|Parent company||Warner Music Group|
|Country of origin||U.S.|
|Location||New York City|
Cotillion Records was a subsidiary of Atlantic Records (from 1971 part of WEA) and was active from 1968 through 1985. The label was formed as an outlet for blues and deep Southern soul; its first single, Otis Clay's version of "She's About a Mover", reached the R&B charts. Cotillion's catalog quickly expanded to include progressive rock, folk-rock, gospel, jazz and comedy. In 1976, the label started focusing on disco and R&B. At that point, Cotillion's catalog albums outside those genres were reissued on Atlantic.
Among its acts were the post-Curtis Mayfield Impressions; Slave; Brook Benton; Young-Holt Unlimited; Freddie King; Jean Knight; Mass Production; Sister Sledge; The Velvet Underground; Stacy Lattisaw; Lou Donaldson; Mylon LeFevre; Stevie Woods; Johnny Gill; Emerson, Lake & Palmer; Garland Green; The Dynamics; The Fabulous Counts; Screaming Lord Sutch; and The Fatback Band. Herbie Mann recorded for them, and had his own record label subsidiary there, Embryo Records, in the 1970s.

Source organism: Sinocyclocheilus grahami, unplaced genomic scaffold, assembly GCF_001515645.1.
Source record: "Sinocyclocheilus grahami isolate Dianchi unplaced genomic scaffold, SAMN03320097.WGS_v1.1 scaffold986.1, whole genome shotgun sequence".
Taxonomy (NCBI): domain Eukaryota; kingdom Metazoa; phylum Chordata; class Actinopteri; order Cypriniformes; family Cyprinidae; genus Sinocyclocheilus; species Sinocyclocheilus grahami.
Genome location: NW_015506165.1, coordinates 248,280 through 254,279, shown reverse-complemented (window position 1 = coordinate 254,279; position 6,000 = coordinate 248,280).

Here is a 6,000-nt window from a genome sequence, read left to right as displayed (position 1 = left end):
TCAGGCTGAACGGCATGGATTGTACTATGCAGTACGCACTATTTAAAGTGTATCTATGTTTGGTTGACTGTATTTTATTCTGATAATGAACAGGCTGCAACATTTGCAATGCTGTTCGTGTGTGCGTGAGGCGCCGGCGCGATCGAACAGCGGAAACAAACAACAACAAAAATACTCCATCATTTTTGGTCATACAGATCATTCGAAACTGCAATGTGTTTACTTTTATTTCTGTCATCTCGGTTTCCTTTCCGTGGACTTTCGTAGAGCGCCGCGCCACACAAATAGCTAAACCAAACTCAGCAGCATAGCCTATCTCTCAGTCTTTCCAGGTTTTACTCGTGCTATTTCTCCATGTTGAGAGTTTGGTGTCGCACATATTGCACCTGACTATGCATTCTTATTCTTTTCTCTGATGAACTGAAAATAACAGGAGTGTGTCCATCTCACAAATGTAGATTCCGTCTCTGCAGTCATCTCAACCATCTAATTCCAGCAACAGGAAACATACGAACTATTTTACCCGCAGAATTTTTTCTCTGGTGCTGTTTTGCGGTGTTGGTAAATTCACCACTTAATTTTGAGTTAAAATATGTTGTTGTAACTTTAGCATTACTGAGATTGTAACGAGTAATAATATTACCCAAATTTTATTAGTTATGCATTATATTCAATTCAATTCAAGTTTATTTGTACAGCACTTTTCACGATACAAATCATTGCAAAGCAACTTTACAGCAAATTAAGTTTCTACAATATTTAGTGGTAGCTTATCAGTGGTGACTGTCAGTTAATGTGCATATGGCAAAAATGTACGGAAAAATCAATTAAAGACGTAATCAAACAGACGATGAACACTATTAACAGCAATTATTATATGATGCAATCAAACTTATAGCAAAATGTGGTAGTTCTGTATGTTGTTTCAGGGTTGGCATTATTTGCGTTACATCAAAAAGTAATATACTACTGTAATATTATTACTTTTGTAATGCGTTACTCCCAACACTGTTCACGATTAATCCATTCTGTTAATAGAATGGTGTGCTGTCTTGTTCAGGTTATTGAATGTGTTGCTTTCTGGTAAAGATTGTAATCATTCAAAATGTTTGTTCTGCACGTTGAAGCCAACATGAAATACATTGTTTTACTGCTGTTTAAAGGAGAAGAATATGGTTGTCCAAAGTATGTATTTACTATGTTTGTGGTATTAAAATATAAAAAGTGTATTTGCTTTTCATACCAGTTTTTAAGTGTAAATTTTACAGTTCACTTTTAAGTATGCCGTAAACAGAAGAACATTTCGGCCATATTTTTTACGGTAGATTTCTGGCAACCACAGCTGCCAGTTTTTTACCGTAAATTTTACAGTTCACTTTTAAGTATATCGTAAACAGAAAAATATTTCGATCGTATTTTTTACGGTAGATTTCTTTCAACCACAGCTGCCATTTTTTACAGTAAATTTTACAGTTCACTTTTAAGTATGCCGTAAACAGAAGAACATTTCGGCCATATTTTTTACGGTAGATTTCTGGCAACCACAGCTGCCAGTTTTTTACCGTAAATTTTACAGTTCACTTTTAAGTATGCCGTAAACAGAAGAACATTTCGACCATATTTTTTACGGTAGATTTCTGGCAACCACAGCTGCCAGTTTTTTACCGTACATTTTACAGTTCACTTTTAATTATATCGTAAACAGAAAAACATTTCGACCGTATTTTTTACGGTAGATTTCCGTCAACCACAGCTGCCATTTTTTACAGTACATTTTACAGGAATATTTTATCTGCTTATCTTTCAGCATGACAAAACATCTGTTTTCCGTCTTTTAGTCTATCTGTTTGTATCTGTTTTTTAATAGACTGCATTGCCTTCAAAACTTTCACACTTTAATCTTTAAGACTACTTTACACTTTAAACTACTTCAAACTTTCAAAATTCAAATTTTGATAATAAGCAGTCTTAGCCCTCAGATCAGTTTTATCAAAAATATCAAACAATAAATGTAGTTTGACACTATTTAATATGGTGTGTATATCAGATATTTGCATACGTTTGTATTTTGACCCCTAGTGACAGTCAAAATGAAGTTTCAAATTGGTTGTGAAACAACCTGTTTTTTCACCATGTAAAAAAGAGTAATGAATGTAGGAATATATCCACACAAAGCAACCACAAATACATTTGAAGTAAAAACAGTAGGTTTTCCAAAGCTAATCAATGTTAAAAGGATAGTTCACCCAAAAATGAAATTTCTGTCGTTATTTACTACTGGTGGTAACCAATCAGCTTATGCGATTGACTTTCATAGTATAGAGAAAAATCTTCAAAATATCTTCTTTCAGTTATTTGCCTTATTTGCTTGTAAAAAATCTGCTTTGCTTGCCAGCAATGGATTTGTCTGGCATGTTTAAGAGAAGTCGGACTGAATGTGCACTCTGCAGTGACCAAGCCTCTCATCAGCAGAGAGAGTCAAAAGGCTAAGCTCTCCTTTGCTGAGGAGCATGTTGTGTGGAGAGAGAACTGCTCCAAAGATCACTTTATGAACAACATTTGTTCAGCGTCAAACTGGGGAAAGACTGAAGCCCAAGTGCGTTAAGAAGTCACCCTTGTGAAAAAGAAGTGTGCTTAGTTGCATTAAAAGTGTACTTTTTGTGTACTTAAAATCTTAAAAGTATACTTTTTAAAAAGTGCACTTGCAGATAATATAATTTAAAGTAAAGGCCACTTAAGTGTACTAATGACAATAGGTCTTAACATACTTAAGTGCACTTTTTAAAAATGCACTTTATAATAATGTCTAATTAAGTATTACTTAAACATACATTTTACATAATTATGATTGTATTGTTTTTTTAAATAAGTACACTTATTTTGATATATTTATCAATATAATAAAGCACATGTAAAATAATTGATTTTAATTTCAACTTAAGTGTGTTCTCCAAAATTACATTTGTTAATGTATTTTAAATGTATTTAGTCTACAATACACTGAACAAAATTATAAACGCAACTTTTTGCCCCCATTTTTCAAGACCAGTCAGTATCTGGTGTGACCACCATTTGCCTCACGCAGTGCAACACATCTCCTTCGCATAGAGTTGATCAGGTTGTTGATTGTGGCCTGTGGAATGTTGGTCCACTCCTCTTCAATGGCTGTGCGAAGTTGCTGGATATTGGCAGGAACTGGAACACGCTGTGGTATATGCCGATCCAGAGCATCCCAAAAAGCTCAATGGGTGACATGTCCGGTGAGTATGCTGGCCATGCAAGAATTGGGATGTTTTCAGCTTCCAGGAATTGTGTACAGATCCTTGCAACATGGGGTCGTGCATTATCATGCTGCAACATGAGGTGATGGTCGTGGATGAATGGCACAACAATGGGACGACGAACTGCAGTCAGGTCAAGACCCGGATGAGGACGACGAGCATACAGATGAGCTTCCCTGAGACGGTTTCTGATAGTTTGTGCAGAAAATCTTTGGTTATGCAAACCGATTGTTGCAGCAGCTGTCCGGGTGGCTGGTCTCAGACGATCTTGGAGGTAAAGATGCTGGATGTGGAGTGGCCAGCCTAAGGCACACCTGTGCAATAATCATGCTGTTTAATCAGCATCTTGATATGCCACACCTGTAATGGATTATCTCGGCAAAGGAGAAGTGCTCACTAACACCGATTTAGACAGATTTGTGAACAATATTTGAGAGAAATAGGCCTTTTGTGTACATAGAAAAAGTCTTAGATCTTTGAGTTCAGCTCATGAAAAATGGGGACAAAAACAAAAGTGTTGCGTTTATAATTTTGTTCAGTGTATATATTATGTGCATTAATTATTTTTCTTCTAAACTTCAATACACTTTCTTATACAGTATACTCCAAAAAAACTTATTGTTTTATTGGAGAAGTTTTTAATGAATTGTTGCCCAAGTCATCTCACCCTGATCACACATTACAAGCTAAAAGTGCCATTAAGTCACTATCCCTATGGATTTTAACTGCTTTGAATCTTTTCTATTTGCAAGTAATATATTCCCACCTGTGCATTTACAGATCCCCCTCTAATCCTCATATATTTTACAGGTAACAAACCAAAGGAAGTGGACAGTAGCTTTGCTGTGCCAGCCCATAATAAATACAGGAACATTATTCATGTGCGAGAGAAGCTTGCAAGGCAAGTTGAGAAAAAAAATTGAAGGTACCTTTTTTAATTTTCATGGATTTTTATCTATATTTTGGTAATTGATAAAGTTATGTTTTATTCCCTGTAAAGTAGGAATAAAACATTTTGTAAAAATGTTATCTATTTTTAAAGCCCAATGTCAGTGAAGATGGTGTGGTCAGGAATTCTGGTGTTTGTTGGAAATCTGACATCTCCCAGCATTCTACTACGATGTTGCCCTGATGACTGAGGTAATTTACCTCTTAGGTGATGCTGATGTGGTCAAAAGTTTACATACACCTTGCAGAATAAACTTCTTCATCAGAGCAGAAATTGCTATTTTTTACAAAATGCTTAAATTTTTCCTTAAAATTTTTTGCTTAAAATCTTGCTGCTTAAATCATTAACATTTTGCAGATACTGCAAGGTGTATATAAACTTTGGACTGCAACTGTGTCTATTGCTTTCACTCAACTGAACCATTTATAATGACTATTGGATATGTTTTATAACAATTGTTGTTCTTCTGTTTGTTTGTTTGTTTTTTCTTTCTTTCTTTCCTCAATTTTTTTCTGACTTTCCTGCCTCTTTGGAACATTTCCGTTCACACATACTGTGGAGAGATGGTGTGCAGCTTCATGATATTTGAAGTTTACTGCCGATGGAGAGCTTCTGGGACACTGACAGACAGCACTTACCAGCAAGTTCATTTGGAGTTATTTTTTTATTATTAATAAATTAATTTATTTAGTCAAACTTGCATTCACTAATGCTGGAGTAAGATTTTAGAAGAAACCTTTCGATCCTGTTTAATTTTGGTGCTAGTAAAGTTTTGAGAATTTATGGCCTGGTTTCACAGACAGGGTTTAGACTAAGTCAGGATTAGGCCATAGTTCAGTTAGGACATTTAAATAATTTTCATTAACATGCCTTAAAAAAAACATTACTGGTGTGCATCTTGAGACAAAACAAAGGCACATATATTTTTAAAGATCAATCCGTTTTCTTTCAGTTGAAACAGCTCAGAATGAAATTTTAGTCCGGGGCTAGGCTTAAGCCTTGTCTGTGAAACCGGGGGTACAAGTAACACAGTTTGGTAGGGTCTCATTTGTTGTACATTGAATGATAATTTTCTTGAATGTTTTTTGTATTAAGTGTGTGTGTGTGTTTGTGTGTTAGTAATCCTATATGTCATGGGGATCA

Cotillion is also responsible for launching the career of Luther Vandross, who was in a three-member group called Luther (the rights now lay with his estate as he had bought them back when he was alive preventing reissues). The label also released music from the Woodstock festival in 1970.
Cotillion was closed down in 1986 and Johnny Gill, Stacy Lattisaw, Slave, and Sister Sledge were moved to its parent label Atlantic Records.
For Record Store Day 2013, Rhino Records released a 7-inch boxset entitled Cotillion Records: Soul 45s (1968-1970). It featured a selection of ten 45rpm singles from Darrell Banks, Otis Clay, Moses Smith and Baby Washington. The release was a limited edition of 2500 copies worldwide.